Keith Heckendorf spent the past three seasons working at North Carolina as a player development coach – a sort of nebulous position somewhere between a graduate assistant and a full-fledged assistant coach. Rising up the coaching ladder can be a difficult climb.
Then came a break. And another one. Blake Anderson, the Tar Heels' former offensive coordinator, became the head coach at Arkansas State last December, and he hired Heckendorf as his tights ends coach and recruiting coordinator. Not long after, UNC coach Larry Fedora came up with a better offer: come back to Chapel Hill and become the Tar Heels' quarterbacks coach.
Heckendorf, who'd worked with UNC's quarterbacks from 2011-13, accepted. And so here he is, in the middle of the most important position competition at UNC. Marquise Williams, a fourth-year junior, and Mitch Trubisky, a redshirt freshman, have been competing for the starting job since the spring. They have gone back and forth, switching places with the first team offense and competing everywhere from the practice field to the meeting room.
Amid it all, Heckendorf has been there. Nobody on UNC's staff has worked more closely with the Tar Heels' quarterbacks than Heckendorf, who was one of the best NCAA Division II players in the country during his days (2000-03) at St. Cloud State in Minnesota. Heckendorf began his coaching career at Monsinee High School in 2004. Ten years later, he's playing an important role in a competition that could, in some ways, decide the fate of UNC's season.
Heckendorf spoke with reporters after the Tar Heels' practice on Monday. Here he is, on a variety of topics.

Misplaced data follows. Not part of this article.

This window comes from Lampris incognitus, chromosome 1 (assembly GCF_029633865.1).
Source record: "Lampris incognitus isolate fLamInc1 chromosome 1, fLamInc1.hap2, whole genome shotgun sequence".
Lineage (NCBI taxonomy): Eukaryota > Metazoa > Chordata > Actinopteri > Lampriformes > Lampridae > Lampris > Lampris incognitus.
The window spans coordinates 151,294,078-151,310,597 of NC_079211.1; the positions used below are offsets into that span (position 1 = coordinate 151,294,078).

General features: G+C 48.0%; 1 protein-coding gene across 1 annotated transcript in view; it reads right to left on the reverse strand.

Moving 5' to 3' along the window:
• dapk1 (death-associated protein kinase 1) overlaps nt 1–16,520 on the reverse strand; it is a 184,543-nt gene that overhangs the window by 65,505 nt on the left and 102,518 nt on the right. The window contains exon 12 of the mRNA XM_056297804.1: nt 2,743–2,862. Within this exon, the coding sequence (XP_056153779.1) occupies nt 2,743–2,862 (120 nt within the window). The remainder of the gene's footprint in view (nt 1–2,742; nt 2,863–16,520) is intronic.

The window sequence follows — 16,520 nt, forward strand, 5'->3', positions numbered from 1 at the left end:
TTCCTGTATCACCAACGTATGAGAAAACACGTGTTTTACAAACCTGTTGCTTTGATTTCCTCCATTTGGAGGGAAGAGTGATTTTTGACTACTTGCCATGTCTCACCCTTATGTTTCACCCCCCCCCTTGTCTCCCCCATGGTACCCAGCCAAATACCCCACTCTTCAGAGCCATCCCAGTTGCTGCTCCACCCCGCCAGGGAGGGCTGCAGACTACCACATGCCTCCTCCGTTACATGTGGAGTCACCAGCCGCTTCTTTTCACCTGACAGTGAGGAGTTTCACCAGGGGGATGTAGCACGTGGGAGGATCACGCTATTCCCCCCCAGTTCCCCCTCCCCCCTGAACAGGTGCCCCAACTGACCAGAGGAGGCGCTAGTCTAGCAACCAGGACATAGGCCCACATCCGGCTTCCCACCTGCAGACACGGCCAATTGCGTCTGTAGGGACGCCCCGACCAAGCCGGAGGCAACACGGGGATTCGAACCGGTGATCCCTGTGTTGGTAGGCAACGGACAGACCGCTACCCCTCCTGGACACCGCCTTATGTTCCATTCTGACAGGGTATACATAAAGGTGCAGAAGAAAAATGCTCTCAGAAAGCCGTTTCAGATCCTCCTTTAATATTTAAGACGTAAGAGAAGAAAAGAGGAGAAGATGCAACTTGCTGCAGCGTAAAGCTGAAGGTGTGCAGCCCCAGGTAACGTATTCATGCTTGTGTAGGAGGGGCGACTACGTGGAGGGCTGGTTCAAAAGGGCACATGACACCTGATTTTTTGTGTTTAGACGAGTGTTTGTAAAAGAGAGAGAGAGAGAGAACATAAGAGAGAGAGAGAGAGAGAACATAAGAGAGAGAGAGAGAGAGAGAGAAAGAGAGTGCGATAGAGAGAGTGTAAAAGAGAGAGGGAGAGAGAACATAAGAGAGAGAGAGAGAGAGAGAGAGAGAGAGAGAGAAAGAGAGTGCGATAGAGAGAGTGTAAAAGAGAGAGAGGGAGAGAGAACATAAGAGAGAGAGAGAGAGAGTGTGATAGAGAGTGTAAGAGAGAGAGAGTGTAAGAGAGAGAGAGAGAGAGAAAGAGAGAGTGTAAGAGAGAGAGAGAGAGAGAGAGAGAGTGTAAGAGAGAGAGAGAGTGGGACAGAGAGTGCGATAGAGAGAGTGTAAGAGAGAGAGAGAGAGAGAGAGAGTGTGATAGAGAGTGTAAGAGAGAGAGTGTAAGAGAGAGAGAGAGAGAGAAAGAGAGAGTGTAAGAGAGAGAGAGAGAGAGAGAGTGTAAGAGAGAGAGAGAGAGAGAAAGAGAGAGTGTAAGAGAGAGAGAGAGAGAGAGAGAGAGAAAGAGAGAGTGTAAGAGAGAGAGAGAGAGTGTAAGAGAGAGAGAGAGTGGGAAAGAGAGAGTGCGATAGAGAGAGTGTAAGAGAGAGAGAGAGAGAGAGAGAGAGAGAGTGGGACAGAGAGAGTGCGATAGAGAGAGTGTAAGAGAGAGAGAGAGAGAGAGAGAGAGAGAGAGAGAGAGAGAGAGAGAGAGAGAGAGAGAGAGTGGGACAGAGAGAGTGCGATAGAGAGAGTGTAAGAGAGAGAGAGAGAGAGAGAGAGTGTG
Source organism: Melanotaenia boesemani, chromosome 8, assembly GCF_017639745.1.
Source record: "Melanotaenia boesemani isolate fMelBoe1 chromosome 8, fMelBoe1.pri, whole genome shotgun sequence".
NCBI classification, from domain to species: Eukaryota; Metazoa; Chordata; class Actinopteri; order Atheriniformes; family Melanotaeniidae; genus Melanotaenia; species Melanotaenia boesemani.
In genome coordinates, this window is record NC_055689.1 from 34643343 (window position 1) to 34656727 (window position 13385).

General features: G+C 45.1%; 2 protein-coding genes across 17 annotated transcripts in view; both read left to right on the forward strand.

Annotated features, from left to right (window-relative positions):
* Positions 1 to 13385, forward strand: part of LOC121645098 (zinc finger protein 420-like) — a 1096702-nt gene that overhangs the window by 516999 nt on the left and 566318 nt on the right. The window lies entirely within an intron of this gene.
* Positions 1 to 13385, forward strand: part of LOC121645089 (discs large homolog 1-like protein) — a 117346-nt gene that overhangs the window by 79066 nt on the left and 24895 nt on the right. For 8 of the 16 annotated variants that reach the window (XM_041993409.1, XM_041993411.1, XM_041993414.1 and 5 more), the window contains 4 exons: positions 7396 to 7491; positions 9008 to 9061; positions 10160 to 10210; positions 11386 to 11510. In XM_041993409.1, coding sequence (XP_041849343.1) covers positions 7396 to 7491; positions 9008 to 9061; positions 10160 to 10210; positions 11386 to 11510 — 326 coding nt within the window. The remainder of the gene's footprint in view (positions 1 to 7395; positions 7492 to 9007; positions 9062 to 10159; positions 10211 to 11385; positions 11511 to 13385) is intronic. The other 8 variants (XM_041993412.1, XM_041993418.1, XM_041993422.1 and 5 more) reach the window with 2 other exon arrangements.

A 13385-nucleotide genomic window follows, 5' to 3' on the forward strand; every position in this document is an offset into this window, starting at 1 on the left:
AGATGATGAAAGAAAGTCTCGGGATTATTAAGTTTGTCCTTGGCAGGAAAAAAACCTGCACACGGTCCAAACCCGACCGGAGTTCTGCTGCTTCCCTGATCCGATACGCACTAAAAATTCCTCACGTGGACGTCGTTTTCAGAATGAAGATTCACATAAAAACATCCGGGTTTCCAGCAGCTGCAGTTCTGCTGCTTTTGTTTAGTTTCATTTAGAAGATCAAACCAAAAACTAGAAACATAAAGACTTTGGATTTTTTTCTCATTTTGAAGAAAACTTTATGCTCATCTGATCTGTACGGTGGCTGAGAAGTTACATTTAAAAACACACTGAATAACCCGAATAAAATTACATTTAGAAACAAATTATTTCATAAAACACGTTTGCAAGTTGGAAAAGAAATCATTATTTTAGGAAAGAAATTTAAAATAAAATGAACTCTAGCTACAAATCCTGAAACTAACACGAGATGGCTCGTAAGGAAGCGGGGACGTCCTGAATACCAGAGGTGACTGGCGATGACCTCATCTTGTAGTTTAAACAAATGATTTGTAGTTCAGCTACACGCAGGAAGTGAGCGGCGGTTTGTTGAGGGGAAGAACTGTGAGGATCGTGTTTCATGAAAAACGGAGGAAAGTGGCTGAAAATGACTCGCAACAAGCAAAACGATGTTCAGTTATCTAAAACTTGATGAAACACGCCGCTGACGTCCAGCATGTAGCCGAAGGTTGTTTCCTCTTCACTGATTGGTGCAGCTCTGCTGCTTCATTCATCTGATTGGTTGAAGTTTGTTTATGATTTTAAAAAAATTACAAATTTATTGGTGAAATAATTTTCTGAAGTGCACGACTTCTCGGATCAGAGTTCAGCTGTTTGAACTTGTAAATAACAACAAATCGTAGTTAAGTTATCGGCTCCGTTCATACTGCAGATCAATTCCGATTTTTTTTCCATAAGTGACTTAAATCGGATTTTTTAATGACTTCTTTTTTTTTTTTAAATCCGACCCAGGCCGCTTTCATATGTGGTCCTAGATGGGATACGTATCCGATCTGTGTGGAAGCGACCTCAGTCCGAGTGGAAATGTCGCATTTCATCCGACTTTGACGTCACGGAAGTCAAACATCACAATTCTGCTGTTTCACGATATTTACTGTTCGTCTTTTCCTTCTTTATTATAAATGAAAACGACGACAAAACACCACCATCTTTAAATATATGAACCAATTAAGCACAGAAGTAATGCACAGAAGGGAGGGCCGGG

--on dividing work between Williams and Trubisky during practices:
“Right now, we switch them off every day. One's in there on one day with the ones and really, through some of the drills, depending on the rotation, the other one will wind up with the ones … So this team has gotten so used to them going back and forth that sometimes I don't think the other guys on the team know who's in there. It's just the way we've done it through spring ball and through all of fall camp. So it's been very fluid.”
--on the similarities in styles between Williams and Trubisky:
“They both communicate very similarly out on the field, so that you don't notice a difference in snap count or cadence or things of that nature, that could cause some teams problems if you have one guy that does it one way and another guy that does it a completely different way.”
--on how Trubisky and Williams have formed a bond during their competition:
“They have both gotten on the same page, and probably the most gratifying thing through this competition has been those two coming together, and pushing each other. And I think they both now realize that this competition is helping both. And I've seen this transformation through camp where it's two guys that were fierce competitors going at each other every day to still competing, but now helping each other. Now they're friends and they're helping each other get better and that's been real fun.”
--on if there's ideal time line in mind to let Trubisky and Williams know who will start:
“I don't know if there's an ideal. ... I don't know if there's a right or a wrong way to do it. Obviously, we'll all sit down and have a conversation and do what's best for this football team.”
--on the advantages of finalizing the decision a week or so before the first game:
“There's probably more advantages for the guy that isn't named the starter, and taking that first snap so he can prepare his mind. Because right now they're both preparing like they're going to start this ballgame. And that's the mindset we want them to have. They're both going to start studying Liberty once we break camp and that's where their focus is going to be, and they both need to prepare like they're going to take that first snap. One of them will and one of them won't. But the other one's got to be ready to go in at some point in that ballgame and do exactly what he was preparing to do as if he was the starter.”
--on whether he sees the competition extending into the season:
“We've got two good quarterbacks that can help us win. And we feel as a team right now that whichever one's out there, we can win with. That's a good feeling to have as coaches, that we know we've got some depth at a key position in our offense, and we're going to continue to roll that way until we feel otherwise.”
Andrew Carter is the UNC athletics beat reporter for The News & Observer and Charlotte Observer. Follow him on Twitter at @_andrewcarter .